Great Falls. Oklahoma City. Chicago. What do these cities have in common? They’re some of the windiest cities in the United States. And while that’s wonderful for sailing or flying kites, it can be a pain when you’re trying to prevent the doors to your business from blowing open or knocking over your customers. Keeping the exterior doors to your office building or storefront closed helps keep your entryway clean, reduces noise and insects, and increases customer and employee safety. This is where door closers come in—those convenient devices that sit at the top of doors and automatically shut them when your customers forget. But not all door closers are created equal, especially when glass doors and high winds are involved.
Door Closers Prevent Damage
Most commercially available door closers can handle average wind gusts, but if your business is located in an area prone to high winds or frequent storms, it’s better to invest in strong hinges and a heavy-duty door closer for your exterior doors. If the hinges and the door closer aren’t strong enough to withstand high winds, doors can whip open, or slam shut too quickly. A door that opens too fast can cause damage to the closer arm, preventing it from working properly. If strong winds cause a door to slam shut, not only can it damage the door—especially glass doors—it can potentially injure the person walking through. So, while a higher grade, heavy-duty door closer might have a higher price tag, it could save you money in the long run by preventing property damage or even injuries that would cost you more later.
Related Topic: Should I Purchase Hurricane Shutters?
What Closer Should You Choose?
Federal, state, and local building codes can affect door closer requirements. Before choosing a door closer, check local building codes to find out what type of door closure may be required for your business. For example, high traffic entrances in healthcare, educational, institutional, and other large commercial buildings usually require Grade 1 closers (non-handed, adjustable strength, versatile installation) while retail storefronts usually require Grade 2 door closers. In addition, the American with Disabilities Act (ADA) also lists clear requirements for doors and door closers.
Door closers designed specifically for high winds all have several features in common. Most are rectangular in shape, are made from cast steel, and have four mounting holes. Many have a larger-than-normal rack and pinion gear assembly that allows them to handle heavy use and strong winds. Many heavy-duty door closers also have large, powerful springs that prevents wind from swinging the door open with no real resistance. Larger springs ensure the door stays closed and in the correct position on windy days. It’s also important to check and make sure the door closer you choose has a backcheck valve, which prevents the door from catching the wind like a sail, slamming open, and causing damage to the door, frame, building, or a customer standing in the wrong place.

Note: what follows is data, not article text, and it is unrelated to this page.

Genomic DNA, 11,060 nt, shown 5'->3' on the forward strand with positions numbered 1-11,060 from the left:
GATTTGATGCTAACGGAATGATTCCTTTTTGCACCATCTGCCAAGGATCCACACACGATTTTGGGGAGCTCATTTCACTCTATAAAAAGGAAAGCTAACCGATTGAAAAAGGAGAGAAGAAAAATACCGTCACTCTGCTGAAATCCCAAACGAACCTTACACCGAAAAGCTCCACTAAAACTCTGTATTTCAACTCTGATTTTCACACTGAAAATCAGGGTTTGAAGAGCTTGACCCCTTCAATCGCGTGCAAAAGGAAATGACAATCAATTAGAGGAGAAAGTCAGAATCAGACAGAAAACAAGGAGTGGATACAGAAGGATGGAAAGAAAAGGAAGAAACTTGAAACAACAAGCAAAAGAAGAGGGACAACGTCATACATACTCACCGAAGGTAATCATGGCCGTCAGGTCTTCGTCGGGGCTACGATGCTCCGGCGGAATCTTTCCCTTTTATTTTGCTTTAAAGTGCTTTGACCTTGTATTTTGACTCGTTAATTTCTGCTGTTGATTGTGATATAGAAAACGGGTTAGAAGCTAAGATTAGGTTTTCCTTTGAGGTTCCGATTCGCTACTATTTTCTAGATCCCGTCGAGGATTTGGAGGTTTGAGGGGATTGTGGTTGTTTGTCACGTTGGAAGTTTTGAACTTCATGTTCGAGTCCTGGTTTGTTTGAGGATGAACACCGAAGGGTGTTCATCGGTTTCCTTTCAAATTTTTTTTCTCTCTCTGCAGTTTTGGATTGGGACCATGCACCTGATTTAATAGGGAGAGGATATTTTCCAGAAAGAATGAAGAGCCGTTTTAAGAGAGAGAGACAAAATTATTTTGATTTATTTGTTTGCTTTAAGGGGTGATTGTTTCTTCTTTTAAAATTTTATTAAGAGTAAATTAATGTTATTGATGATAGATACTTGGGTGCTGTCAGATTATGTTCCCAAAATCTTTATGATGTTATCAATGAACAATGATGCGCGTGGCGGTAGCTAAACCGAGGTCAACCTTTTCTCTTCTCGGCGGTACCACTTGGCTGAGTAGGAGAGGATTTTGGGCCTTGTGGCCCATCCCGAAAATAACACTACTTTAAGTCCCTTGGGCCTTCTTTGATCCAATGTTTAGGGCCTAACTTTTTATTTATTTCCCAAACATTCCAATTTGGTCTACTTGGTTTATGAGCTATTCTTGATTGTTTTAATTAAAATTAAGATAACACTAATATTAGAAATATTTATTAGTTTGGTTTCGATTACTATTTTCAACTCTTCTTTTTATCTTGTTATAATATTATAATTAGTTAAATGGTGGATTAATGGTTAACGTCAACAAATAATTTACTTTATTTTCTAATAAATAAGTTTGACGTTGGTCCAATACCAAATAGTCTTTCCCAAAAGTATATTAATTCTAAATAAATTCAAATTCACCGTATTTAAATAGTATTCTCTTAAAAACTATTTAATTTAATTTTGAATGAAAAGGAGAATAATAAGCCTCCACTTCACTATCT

The ADA (Americans with Disabilities Act) requires commercial doors to be easy to open. While there are closers that are strong enough to work in windy situations, they don’t comply with ADA requirements. As a result, you may also need to install door stops and limiters to prevent the door from slamming open because of the wind. The amount of force required to open the door is heavily regulated, which makes opening and closing doors in windy conditions a concern. The ADA requires that an opening force of 8.5 lbs. be maintained. Here are some additional steps you can take to prevent the door from slamming when it’s windy:
- Add door stops behind the door at 90 degrees.
- Build a wind wall to block the wind.
- If possible, adjust backcheck to prevent the door from opening too far.
- Install overhead stops (windchains).
- If/when the door is replaced, install with the wind, not against.
Extra Points for Beauty
Once you’ve decided on the strength and features your door closer needs to have, don’t forget about how it should look. Glass doors are usually very beautiful and modern-looking, so they deserve a door closer that matches their style. Most closers come in standard hardware colors like gold, silver, and bronze, but some brands include additional designer colors like black, chrome, and brushed nickel. And remember, if you change the color of the door closer, you may want to purchase new hinges, door handles and new push bars to match.
Are Door Closers Difficult to Install?
Commercial door closers can be difficult to install. And installing door closers on glass doors comes with its own special set of challenges. As a result, first-time DIYers can make mistakes like damaging the doorframe, misaligning the closer, and breaking the door closer’s hydraulic seals or O-rings. These mistakes cause unexpected door movements, oil leaks, and problems locking the door. They can even shorten the overall lifespan of your new door closer. Plus, if your door closer is under warranty, you could accidentally void the contract by trying to repair it yourself. If the door must be removed, this can cause even more issues because heavy glass doors can be easily damaged when moved. If you need a door closer installed or replaced at your business, call the service professionals at Glass Doctor. They’ve been trained to install, maintain, and repair all types of door closers, ensuring the components on your door remain safe to use and in good working condition. Contact your local Glass Doctor to learn more about our door closer repair services or to schedule an on-site consultation.